One other way to keep up with what’s going on in the industry is to join an indie author organization. For a small fee, you can rub virtual shoulders with other indies as well as established writers who are making a living off of their writing. One that I’d recommend is The Alliance of Independent Authors, a non-profit indie advocacy organization that blogs about the book industry, hosts guest speakers, and is generally full of awesome.

Much Ado About Free Content

There’s been a ton of buzz in the blogosphere lately about using free content for promotional purposes. Putting all that aside, free can still be a component of building an indie writer’s platform. Goodreads, a social reading platform that has over ten million members and growing, is a fantastic place to promote your book. There’s a good amount of confluence between Goodreads and Kobo customers, and one of the great perks of that relationship is that Goodreads reviews can be used to populate a Kobo writer’s product page. (If you haven’t added your book to Goodreads yet, you can take a look at the Goodreads Author Program here.)

One excellent way to find readers on Goodreads is to host a giveaway (running the giveaway is free, but you’ll need to cough up the bucks to mail a hard copy of your novel). I hosted one in January, which became one of the top fifteen giveaways that month, resulting in 3000+ entries, with 10 winners. Winners are expected to post reviews of your book (Goodreads says that about 60% go on to do so). Over 2000 readers added my book to their “to read” list as part of the giveaway entry, some of whom are now reading and reviewing my book. One thing that not everyone’s aware of is that you can do more than one giveaway in a six month period. I’m going to run a second giveaway in April to take advantage of this option. And another perk: lots of “to reads” will result in placement in “also bought” lists, which helps other Goodreads readers discover your books.

Another interesting way to use free content to build readership is to publish a teaser portion of your book for free on Kobo, Goodreads, or a site like Wattpad. Wattpad, another free social media site, allows people to read, like, and follow you as well as comment on your books, so you have a built-in audience when your next release comes out. People who enjoy my teaser chapter have gone on to review and read my full novel (and have been helpful enough to say where they found it). It’s challenging to determine the exact relationship between offering free content and subsequent sales, but what we do know is that it will help expand our online footprint, which is never a bad thing.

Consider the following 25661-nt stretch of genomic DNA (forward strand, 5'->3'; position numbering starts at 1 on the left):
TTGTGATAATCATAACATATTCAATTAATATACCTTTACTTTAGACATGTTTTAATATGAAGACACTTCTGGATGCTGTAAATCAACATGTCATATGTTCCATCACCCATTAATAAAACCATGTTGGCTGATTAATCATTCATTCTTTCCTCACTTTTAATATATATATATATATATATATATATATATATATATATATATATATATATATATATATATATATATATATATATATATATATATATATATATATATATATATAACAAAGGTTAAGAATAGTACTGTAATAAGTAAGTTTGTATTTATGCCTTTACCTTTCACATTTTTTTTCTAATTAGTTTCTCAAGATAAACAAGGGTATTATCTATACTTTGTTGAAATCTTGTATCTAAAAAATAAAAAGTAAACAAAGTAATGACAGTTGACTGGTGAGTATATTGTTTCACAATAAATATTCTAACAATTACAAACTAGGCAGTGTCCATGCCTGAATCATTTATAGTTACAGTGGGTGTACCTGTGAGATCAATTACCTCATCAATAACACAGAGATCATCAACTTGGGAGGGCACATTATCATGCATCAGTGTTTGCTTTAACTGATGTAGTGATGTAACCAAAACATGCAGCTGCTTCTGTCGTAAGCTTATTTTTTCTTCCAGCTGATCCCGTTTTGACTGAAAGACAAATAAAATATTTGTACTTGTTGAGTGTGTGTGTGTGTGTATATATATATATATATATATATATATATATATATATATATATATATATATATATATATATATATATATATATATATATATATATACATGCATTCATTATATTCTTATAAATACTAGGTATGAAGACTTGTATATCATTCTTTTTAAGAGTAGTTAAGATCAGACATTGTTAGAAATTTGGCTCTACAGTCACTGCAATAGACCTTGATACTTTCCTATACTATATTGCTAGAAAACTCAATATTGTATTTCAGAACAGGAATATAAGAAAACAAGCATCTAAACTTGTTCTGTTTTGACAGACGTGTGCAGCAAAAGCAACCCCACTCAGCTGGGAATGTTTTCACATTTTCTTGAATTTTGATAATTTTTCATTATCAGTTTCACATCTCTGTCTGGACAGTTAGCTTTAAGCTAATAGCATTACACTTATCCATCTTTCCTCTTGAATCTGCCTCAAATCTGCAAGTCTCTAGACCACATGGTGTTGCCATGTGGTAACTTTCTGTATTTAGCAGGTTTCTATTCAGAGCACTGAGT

Kobo-Specific Promotional Sites

There are a small (and hopefully growing) group of Kobo-specific sites that list Kobo books. One is Kobo Book Hub, which lists books for free, and cross-promotes via their Facebook and Twitter pages. Another site is Trindiebooks, which posts recommendations, reviews and listings. Bookbub is also a site that can be used to promote on Kobo. (I can’t vouch for how successful these sites are in getting the word out, but I’ll be investigating in the next little while. I’ll post the results on my site.)

What are Other KWL Writers Doing?

It’s always important to spy keep an eye on other writers who have been doing this a while, and who are doing well at it. Kobo Writing Life authors who are both successful and generous with their experiences include Joanna Penn, Edward W. Robertson, and Lindsay Buroker. Add these authors to your blogroll (and check out their books!) – you won’t be sorry.

Other Ideas?

What’s worked for you? What promotional tools have you used? Which indie writers do you follow?

About the Author

Maia Sepp left a career in IT to write about home renovations and sock thievery. Reach Maia online at

Check out Maia’s books on Kobo!

IndieReCon post: 7 worst mistakes indie authors make

Indierecon-logo4This past February was IndieReCon, an online convention for self-publishers. Every hour, eight hours a day, for three days, industry professionals of all stripes posted articles, vblogs, and hosted live chats. There were also great giveaways and prizes to be won!  It’s generated a wealth of information, and the following is an excerpt/summary of one of the fantastic articles that was posted.

Be sure to click through for the full article, and register for IndieReCon when it rolls around next year!

7 Worst Mistakes Indie Authors Make by Joanna Penn

To be an independent author means taking your book project seriously. But most of us haven’t been in publishing for our whole careers, so it’s inevitable that we make mistakes along the way.

Mistakes aren’t bad either. They are the human way to improve and learn. But it helps if we can help each other!

I’m not perfect and I continue to learn along the writer’s journey but here are the worst mistakes I have made and seen others doing too. I’d love to hear from you in the comments about your mistakes as by sharing, we can all improve together.

  1. Not spending enough time learning about you, your book and your audience
  2. Not getting a professional editor
  3. Not getting professional book cover design
  4. Doing a large print run without having a distribution deal
  5. Paying way too much for services you can do yourself with a little education
  6. Doing no marketing at all, or getting shiny object syndrome
  7. Focusing everything into one book

For the whole article and more details, read the whole article here!